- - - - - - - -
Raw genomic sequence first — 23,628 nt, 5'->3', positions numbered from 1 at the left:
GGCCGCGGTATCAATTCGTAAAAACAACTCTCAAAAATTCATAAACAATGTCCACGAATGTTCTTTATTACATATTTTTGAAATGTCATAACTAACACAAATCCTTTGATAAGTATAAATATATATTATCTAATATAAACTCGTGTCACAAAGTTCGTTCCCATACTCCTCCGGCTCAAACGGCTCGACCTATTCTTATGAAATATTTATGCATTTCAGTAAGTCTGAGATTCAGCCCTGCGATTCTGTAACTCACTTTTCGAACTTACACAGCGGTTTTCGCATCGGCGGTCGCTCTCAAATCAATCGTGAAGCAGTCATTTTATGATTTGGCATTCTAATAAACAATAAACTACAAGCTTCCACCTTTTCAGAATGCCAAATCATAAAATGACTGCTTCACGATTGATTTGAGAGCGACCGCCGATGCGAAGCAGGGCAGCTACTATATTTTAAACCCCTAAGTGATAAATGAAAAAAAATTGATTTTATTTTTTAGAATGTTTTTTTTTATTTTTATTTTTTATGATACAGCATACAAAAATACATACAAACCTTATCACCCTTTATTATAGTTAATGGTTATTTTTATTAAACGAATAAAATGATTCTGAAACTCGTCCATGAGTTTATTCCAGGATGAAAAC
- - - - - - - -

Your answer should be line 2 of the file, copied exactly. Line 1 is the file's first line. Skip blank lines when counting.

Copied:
GGCCGCGGTATCAATTCGTAAAAACAACTCTCAAAAATTCATAAACAATGTCCACGAATGTTCTTTATTACATATTTTTGAAATGTCATAACTAACACAAATCCTTTGATAAGTATAAATATATATTATCTAATATAAACTCGTGTCACAAAGTTCGTTCCCATACTCCTCCGGCTCAAACGGCTCGACCTATTCTTATGAAATATTTATGCATTTCAGTAAGTCTGAGATTCAGCCCTGCGATTCTGTAACTCACTTTTCGAACTTACACAGCGGTTTTCGCATCGGCGGTCGCTCTCAAATCAATCGTGAAGCAGTCATTTTATGATTTGGCATTCTAATAAACAATAAACTACAAGCTTCCACCTTTTCAGAATGCCAAATCATAAAATGACTGCTTCACGATTGATTTGAGAGCGACCGCCGATGCGAAGCAGGGCAGCTACTATATTTTAAACCCCTAAGTGATAAATGAAAAAAAATTGATTTTATTTTTTAGAATGTTTTTTTTTATTTTTATTTTTTATGATACAGCATACAAAAATACATACAAACCTTATCACCCTTTATTATAGTTAATGGTTATTTTTATTAAACGAATAAAATGATTCTGAAACTCGTCCATGAGTTTATTCCAGGATGAAAAC